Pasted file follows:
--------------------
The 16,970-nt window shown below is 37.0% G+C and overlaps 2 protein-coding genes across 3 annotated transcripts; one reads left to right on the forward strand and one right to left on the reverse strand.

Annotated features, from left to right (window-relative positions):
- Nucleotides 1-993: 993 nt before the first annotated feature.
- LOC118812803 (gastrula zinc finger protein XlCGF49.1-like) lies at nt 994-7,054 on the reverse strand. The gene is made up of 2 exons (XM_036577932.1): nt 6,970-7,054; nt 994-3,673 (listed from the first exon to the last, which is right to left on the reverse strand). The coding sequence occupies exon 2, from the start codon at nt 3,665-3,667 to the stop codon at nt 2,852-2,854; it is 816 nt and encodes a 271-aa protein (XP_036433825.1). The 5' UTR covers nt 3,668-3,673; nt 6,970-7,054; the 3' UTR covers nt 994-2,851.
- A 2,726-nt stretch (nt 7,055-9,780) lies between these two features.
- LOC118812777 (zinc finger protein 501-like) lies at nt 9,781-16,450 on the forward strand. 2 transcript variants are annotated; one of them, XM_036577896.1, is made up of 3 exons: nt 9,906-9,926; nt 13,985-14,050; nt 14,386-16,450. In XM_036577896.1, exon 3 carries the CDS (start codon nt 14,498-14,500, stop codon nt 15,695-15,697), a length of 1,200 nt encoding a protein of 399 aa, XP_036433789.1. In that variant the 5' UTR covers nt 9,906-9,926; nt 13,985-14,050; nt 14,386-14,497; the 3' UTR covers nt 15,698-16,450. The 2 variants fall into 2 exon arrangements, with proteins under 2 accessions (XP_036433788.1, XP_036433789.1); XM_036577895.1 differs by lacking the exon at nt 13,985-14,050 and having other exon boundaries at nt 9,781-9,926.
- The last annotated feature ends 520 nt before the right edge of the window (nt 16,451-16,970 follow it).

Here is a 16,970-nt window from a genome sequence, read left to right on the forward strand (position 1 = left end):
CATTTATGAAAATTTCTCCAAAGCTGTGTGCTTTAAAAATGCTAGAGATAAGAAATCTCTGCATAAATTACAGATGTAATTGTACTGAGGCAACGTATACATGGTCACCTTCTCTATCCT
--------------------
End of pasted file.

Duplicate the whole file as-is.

The 16,970-nt window shown below is 37.0% G+C and overlaps 2 protein-coding genes across 3 annotated transcripts; one reads left to right on the forward strand and one right to left on the reverse strand.

Annotated features, from left to right (window-relative positions):
- Nucleotides 1-993: 993 nt before the first annotated feature.
- LOC118812803 (gastrula zinc finger protein XlCGF49.1-like) lies at nt 994-7,054 on the reverse strand. The gene is made up of 2 exons (XM_036577932.1): nt 6,970-7,054; nt 994-3,673 (listed from the first exon to the last, which is right to left on the reverse strand). The coding sequence occupies exon 2, from the start codon at nt 3,665-3,667 to the stop codon at nt 2,852-2,854; it is 816 nt and encodes a 271-aa protein (XP_036433825.1). The 5' UTR covers nt 3,668-3,673; nt 6,970-7,054; the 3' UTR covers nt 994-2,851.
- A 2,726-nt stretch (nt 7,055-9,780) lies between these two features.
- LOC118812777 (zinc finger protein 501-like) lies at nt 9,781-16,450 on the forward strand. 2 transcript variants are annotated; one of them, XM_036577896.1, is made up of 3 exons: nt 9,906-9,926; nt 13,985-14,050; nt 14,386-16,450. In XM_036577896.1, exon 3 carries the CDS (start codon nt 14,498-14,500, stop codon nt 15,695-15,697), a length of 1,200 nt encoding a protein of 399 aa, XP_036433789.1. In that variant the 5' UTR covers nt 9,906-9,926; nt 13,985-14,050; nt 14,386-14,497; the 3' UTR covers nt 15,698-16,450. The 2 variants fall into 2 exon arrangements, with proteins under 2 accessions (XP_036433788.1, XP_036433789.1); XM_036577895.1 differs by lacking the exon at nt 13,985-14,050 and having other exon boundaries at nt 9,781-9,926.
- The last annotated feature ends 520 nt before the right edge of the window (nt 16,451-16,970 follow it).

Here is a 16,970-nt window from a genome sequence, read left to right on the forward strand (position 1 = left end):
CATTTATGAAAATTTCTCCAAAGCTGTGTGCTTTAAAAATGCTAGAGATAAGAAATCTCTGCATAAATTACAGATGTAATTGTACTGAGGCAACGTATACATGGTCACCTTCTCTATCCT